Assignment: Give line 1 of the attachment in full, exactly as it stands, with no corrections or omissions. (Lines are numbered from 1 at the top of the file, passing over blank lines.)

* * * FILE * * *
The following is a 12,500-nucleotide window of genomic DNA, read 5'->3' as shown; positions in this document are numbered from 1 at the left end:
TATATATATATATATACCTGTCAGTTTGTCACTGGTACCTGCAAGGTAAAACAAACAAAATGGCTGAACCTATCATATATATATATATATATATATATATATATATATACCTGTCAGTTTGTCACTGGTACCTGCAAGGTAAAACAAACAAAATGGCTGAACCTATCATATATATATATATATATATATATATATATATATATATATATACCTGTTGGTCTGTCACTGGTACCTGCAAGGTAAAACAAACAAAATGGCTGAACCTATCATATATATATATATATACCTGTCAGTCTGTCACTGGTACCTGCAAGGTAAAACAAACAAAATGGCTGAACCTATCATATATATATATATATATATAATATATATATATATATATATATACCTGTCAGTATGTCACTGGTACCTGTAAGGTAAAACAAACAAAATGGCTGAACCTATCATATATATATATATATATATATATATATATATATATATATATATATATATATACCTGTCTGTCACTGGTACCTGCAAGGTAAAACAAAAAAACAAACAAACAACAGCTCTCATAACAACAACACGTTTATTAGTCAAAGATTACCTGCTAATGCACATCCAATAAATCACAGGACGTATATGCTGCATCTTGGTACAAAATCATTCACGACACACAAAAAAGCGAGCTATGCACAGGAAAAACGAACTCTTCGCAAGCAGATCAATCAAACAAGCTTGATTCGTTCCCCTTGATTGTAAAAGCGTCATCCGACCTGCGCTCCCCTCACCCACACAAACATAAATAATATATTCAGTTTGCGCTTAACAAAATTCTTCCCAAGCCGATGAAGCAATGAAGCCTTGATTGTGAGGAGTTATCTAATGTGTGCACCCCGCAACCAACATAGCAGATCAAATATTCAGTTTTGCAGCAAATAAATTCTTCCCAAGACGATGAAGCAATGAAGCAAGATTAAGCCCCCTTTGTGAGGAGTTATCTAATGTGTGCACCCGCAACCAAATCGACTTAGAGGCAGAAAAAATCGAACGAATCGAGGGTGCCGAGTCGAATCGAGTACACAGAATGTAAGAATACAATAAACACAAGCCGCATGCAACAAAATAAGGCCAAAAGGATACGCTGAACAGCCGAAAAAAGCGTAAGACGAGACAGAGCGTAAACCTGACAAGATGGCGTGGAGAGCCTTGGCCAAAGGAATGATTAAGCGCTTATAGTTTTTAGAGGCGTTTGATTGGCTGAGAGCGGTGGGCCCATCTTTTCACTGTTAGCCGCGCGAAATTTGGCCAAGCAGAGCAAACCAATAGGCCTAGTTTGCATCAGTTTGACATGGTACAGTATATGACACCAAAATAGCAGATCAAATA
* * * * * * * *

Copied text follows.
The following is a 12,500-nucleotide window of genomic DNA, read 5'->3' as shown; positions in this document are numbered from 1 at the left end: